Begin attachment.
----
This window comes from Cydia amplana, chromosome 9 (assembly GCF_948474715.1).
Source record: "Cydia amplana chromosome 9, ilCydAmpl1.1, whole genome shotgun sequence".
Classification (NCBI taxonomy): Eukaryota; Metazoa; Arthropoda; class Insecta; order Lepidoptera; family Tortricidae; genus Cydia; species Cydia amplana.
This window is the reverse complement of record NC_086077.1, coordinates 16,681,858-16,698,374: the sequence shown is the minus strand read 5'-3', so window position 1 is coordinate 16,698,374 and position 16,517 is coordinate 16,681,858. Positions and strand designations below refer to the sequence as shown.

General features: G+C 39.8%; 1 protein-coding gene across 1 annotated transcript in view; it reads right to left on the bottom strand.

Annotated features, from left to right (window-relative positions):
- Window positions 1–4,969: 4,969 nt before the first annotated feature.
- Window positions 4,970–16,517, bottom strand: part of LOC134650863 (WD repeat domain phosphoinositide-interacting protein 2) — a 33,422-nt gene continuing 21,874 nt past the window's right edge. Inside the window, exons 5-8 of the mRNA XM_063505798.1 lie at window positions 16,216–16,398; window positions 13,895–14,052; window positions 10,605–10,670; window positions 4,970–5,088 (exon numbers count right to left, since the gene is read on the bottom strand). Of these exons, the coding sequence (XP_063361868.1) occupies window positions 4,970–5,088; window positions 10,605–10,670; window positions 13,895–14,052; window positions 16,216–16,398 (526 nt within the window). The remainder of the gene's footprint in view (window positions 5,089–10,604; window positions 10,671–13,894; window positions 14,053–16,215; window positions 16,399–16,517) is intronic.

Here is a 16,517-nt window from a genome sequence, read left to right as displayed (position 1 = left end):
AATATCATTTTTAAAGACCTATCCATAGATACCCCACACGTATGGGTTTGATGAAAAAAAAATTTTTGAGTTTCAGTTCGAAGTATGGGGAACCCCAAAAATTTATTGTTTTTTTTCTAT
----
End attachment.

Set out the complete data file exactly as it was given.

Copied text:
This window comes from Cydia amplana, chromosome 9 (assembly GCF_948474715.1).
Source record: "Cydia amplana chromosome 9, ilCydAmpl1.1, whole genome shotgun sequence".
Classification (NCBI taxonomy): Eukaryota; Metazoa; Arthropoda; class Insecta; order Lepidoptera; family Tortricidae; genus Cydia; species Cydia amplana.
This window is the reverse complement of record NC_086077.1, coordinates 16,681,858-16,698,374: the sequence shown is the minus strand read 5'-3', so window position 1 is coordinate 16,698,374 and position 16,517 is coordinate 16,681,858. Positions and strand designations below refer to the sequence as shown.

General features: G+C 39.8%; 1 protein-coding gene across 1 annotated transcript in view; it reads right to left on the bottom strand.

Annotated features, from left to right (window-relative positions):
- Window positions 1–4,969: 4,969 nt before the first annotated feature.
- Window positions 4,970–16,517, bottom strand: part of LOC134650863 (WD repeat domain phosphoinositide-interacting protein 2) — a 33,422-nt gene continuing 21,874 nt past the window's right edge. Inside the window, exons 5-8 of the mRNA XM_063505798.1 lie at window positions 16,216–16,398; window positions 13,895–14,052; window positions 10,605–10,670; window positions 4,970–5,088 (exon numbers count right to left, since the gene is read on the bottom strand). Of these exons, the coding sequence (XP_063361868.1) occupies window positions 4,970–5,088; window positions 10,605–10,670; window positions 13,895–14,052; window positions 16,216–16,398 (526 nt within the window). The remainder of the gene's footprint in view (window positions 5,089–10,604; window positions 10,671–13,894; window positions 14,053–16,215; window positions 16,399–16,517) is intronic.

Here is a 16,517-nt window from a genome sequence, read left to right as displayed (position 1 = left end):
AATATCATTTTTAAAGACCTATCCATAGATACCCCACACGTATGGGTTTGATGAAAAAAAAATTTTTGAGTTTCAGTTCGAAGTATGGGGAACCCCAAAAATTTATTGTTTTTTTTCTAT